Mangosuthu Buthelezi’s Weekly Newsletter to the Nation
My dear friends and fellow South Africans,
A profile of Alan Paton hangs in my study at my home in Kwaphindangene. Beneath it is inscribed Paton’s famous definition of liberalism which he summed up in 1953: "by liberalism I don’t mean the creed of any party or any century. I mean a generosity of spirit, a tolerance of others, an attempt to comprehend otherness, a commitment to the rule of law, a high ideal of the worth and dignity of man, a repugnance of authoritarianism and a love of freedom."
I remembered these stirring words last week when I attended a Women’s Day Celebration in Eshowe. I believe they crisply capture the idealism and the frontier spirit of the new nation we have all been striving to build since 1994. Paton’s words may have been uttered nearly half-a-century before our first democratic election, yet they evoke the spirit of humanity and tolerance which characterises our progressive Constitution and Bill of Rights.
It is with a sense of awe that, as I have remarked before, one considers the success of our highly heterogeneous nation of many stripes (more than a two-toned zebra) in internalising a sense of what it means to be South African over the last thirteen years. Symbols such as our flag, and the rights and aspirations embodied in the Constitution and Bill of Rights have, somehow, snuck into the hearts and minds of "ordinary" South Africans.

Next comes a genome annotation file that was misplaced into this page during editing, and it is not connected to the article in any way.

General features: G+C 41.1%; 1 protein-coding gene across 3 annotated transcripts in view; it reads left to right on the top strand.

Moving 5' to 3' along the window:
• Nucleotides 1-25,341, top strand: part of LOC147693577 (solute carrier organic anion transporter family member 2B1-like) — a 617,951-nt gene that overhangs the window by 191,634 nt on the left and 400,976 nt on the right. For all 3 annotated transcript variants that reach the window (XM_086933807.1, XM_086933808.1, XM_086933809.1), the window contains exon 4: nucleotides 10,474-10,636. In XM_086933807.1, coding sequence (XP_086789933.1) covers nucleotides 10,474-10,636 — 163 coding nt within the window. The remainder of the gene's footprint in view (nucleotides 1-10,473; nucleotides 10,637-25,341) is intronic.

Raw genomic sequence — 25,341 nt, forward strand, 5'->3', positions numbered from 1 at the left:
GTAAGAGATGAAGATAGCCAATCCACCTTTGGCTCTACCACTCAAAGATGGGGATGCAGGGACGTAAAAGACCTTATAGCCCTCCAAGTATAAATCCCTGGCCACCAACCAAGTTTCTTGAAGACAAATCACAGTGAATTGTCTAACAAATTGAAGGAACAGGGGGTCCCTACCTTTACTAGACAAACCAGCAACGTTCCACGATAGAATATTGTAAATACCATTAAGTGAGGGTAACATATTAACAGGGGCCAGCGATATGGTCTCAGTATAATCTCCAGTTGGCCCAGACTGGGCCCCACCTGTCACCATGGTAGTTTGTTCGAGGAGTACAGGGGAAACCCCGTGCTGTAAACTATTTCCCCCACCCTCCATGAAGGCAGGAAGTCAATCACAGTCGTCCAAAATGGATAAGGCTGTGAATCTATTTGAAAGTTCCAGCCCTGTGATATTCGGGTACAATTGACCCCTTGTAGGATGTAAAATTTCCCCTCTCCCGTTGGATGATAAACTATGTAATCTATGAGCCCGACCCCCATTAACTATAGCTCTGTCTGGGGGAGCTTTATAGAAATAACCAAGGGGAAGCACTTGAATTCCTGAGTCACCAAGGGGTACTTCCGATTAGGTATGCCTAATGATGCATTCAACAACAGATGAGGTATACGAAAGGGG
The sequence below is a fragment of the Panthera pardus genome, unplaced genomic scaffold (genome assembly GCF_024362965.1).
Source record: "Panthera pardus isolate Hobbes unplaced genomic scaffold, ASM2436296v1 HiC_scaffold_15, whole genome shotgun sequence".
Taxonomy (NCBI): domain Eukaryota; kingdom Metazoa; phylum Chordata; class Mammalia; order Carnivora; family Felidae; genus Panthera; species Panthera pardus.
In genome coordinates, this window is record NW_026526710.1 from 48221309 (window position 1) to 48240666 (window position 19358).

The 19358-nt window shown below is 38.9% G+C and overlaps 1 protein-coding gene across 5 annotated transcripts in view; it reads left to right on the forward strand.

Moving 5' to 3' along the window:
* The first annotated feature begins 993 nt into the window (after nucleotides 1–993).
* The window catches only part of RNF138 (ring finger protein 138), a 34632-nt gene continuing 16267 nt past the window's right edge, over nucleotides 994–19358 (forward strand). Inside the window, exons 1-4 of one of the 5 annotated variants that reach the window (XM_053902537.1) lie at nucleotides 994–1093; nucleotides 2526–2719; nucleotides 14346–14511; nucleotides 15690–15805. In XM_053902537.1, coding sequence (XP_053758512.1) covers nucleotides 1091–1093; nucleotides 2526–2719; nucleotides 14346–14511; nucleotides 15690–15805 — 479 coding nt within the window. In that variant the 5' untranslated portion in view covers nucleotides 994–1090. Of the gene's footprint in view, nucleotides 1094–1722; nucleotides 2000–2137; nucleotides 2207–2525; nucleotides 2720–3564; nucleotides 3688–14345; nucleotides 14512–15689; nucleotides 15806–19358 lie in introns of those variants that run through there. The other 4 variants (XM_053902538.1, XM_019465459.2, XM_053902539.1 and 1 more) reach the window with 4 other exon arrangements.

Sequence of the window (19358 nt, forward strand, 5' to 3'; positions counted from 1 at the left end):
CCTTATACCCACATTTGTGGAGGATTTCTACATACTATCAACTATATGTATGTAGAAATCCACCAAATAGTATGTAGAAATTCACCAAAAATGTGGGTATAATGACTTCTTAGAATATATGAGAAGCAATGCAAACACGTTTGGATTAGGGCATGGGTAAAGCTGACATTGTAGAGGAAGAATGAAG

Moreover, we have made considerable progress in inculcating a human rights-based culture amongst our citizenry; one which forcibly speaks out against violence against women and children. This was a constant refrain in last week’s celebrations.
I was, however, saddened to see that there were hardly any of our white or our other brothers and sisters from the minority communities represented at the Women’s Day Celebrations. There was only one male white councillor, one male white mayor, one Indian mayor and two Indian ladies present! There were no coloureds despite there being a sizeable coloured community in Eshowe. It was not the first time that I noticed it. Is this a mere question of "culture" I asked myself? On a public holiday, would my white friends rather be downing a chilled Heineken whilst barbecuing next to the pool (which, by all means, is not an unattractive proposition)? The answer, I think, is yes and no.
My fear is that black and white South Africans may be living under the same flag and anthem, but that we are still largely living separate lives. This was comically demonstrated by a theatrical incident on Reconciliation Day in 2005 which, I am sure, had the likes of my blossoming old friend, Evita Bezuidenhout, bent double in laughter.
Just as President Thabo Mbeki was giving a bleak assessment of the enduring divisions in South African society, Eugene Terreblanche arrived in Church Square in Pretoria on horseback to tell supporters, "I’ve come to gather our people, the volk, we must get together and go into a laager". A laager was the circle of wagons the Afrikaner pioneers would form to protect themselves from Black Africans as they trekked across South Africa in the nineteenth century.
I do know, of course, that most Afrikaners, in common with most whites, love this country, its fierce beauty, generosity of spirit and, when the occasion demands it, raw courage. And now, thank God, the apartheid stigma of being a white South African has gone.